Sendmail access.db and IPv6 prefixes

scotia

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Hi all,

I need to specify an IPv6 prefix in /etc/mail/access using CIDR notation and it doesn't seem to work (nor can I find it documented).

My range is similar to: "2001:DB8:1111:2200::/56".

My network doesn't fall on a 16 bit boundary so I can't just specify "2001:DB8:1111:22" as this is actually "2001:0DB8:1111:0022::/64". Nor can I specify "2001:DB8:1111:2200" as this is just the first network of a block of 256 /64 networks.

In the absence of any other information I have it working by having 256 entries in my access file (2001:DB8:1111:2200 through 2001:DB8:1111:22FF) but this is less than ideal.

Does anyone know if there's a patch to allow non-16 bit boundaries to be specified in access?

Thanks,
Scott
 

SirDice

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Have you tried 2001:DB8:1111:2200::/56?
 
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scotia

scotia

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Have you tried 2001:DB8:1111:2200::/56?
Swing and a miss...

As per my OP:

"I need to specify an IPv6 prefix ... using CIDR notation and it doesn't ... work ..."
 

SirDice

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Look closely, 2001:DB8:1111:2200 is not valid, 2001:DB8:1111:2200:: is (note the two colons at the end), hence the CIDR notation is 2001:DB8:1111:2200::/56.
 
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scotia

scotia

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That's my understanding. Hence the post. It seems remiss not to be able to specify CIDR formatted addresses. The current format was fine for classful routing 30 years ago but being restricted to byte (or double-byte) boundaries is frustrating.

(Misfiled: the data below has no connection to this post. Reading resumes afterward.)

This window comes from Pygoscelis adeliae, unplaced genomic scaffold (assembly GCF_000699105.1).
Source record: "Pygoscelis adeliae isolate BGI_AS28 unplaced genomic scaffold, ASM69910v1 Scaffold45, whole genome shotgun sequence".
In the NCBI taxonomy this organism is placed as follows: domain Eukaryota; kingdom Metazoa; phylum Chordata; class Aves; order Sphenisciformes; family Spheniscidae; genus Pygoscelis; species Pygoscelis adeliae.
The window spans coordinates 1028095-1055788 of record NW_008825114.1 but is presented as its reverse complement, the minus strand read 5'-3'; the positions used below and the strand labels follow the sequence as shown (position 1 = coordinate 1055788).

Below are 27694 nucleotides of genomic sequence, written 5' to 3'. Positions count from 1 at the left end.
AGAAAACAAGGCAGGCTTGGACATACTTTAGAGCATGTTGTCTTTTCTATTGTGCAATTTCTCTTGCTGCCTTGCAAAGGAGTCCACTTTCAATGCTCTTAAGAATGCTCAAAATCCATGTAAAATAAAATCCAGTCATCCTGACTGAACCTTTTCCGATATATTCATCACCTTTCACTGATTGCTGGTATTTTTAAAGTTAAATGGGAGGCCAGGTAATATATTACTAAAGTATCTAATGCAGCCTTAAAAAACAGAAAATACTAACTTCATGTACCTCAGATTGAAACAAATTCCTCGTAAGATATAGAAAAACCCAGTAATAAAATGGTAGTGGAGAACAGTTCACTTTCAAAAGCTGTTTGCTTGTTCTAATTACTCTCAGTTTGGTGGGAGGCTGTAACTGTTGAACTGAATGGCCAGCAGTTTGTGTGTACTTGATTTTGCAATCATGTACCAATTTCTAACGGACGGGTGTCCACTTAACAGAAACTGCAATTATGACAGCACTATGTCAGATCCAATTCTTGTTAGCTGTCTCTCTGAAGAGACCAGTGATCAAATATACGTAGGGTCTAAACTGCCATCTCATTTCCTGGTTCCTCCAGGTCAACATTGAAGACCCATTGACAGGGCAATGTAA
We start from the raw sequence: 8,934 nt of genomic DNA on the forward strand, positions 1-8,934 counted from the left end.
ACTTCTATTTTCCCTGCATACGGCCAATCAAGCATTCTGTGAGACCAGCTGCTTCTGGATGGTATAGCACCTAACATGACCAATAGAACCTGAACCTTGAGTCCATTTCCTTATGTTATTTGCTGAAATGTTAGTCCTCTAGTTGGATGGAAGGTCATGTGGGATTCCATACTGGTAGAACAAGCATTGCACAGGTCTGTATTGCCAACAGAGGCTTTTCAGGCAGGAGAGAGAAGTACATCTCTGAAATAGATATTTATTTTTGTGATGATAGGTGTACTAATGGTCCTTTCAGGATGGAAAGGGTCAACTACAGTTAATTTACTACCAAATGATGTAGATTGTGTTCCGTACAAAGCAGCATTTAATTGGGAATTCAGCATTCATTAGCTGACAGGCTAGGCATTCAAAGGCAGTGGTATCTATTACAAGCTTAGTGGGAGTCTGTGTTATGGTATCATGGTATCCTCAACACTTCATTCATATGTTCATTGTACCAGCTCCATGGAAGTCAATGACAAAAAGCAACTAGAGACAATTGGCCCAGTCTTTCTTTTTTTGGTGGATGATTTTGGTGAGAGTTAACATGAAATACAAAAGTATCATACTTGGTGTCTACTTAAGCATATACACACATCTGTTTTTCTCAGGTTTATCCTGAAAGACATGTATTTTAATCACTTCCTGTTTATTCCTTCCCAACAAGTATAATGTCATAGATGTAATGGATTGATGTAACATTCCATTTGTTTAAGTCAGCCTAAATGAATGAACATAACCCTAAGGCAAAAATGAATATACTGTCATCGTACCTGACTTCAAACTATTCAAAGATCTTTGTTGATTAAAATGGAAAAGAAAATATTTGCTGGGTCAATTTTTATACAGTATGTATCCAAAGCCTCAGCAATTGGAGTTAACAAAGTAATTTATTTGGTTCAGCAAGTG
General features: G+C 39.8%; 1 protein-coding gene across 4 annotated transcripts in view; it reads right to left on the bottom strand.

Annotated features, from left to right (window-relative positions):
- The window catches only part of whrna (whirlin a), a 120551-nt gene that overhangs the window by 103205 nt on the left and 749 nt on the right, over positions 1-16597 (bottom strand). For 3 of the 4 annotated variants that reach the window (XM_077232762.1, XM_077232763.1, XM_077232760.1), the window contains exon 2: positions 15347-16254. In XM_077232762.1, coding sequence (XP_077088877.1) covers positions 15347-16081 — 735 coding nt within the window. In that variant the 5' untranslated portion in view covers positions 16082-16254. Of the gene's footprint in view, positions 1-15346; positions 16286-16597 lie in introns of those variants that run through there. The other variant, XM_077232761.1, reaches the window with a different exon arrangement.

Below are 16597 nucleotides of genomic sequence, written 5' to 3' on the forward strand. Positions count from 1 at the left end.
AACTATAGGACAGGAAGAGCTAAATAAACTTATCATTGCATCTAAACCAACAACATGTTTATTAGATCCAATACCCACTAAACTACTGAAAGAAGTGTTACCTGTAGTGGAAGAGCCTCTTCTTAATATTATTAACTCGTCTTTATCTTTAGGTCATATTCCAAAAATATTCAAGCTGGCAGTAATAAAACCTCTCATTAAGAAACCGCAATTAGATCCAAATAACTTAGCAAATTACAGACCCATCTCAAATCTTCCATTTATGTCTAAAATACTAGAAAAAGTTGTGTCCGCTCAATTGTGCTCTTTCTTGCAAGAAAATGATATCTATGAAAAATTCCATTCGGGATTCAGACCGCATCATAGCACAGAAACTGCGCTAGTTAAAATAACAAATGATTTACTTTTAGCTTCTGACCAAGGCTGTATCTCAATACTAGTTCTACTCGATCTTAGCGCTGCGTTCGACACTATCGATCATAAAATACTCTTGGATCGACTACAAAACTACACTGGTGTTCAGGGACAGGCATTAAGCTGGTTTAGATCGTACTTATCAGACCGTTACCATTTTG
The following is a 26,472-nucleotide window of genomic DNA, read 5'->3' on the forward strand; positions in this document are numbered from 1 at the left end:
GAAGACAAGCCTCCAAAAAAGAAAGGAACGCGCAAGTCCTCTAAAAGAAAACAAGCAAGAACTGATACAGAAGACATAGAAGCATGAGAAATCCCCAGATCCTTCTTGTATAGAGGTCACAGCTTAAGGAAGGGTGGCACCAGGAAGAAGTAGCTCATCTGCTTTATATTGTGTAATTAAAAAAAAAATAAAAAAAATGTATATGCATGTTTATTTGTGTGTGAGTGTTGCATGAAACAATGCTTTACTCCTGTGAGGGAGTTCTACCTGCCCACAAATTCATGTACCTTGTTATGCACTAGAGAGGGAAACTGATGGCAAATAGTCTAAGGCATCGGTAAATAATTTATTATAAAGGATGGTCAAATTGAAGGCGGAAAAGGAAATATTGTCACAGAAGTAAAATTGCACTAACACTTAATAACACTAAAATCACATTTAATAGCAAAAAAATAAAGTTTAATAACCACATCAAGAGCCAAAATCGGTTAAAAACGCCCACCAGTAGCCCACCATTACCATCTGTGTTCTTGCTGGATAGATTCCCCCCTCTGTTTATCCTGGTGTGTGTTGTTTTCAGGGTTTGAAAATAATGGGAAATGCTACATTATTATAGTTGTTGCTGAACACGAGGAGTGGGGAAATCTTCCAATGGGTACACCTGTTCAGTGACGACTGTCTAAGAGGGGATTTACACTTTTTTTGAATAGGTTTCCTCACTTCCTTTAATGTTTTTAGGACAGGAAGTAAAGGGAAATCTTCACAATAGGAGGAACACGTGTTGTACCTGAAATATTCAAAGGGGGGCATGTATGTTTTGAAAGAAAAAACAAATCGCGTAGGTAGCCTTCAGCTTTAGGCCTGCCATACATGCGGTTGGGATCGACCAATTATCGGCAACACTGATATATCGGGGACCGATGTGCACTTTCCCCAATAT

SirDice

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The current format was fine for classful routing 30 years ago but being restricted to byte (or double-byte) boundaries is frustrating.
Yeah, depending on your needs you may be better off with Exim or Postfix. I've set up Exim many years ago for my own domain, nothing fancy though, just some spam and malware filtering.
 
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scotia

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you may be better off with Exim or Postfix
Maybe, but I'm too invested in sendmail (and have been since I started using FreeBSD 4 - since it came with sendmail).

I found this excerpt from a developer (Per Hedeland) in response to a question about why CIDR is not supported:
https://www.proofpoint.com/sites/default/files/sendmail_open_source_faqs_0.pdf

Because it is in general very expensive to do this. Here's an explanation from Per Hedeland:
And not just more complex, it would have to do many more (comparatively expensive) lookups - there's no way, given (e.g.) the IP address 66.205.192.123, to find the matching "66.205.192.0/19" with a single lookup in a general key/value hashed map. The code would have to look for "66.205.192.123", "66.205.192.122/31", "66.205.192.120/30", "66.205.192.120/29", etc, etc - 14 lookups to find a /19, 32 to establish a non-match.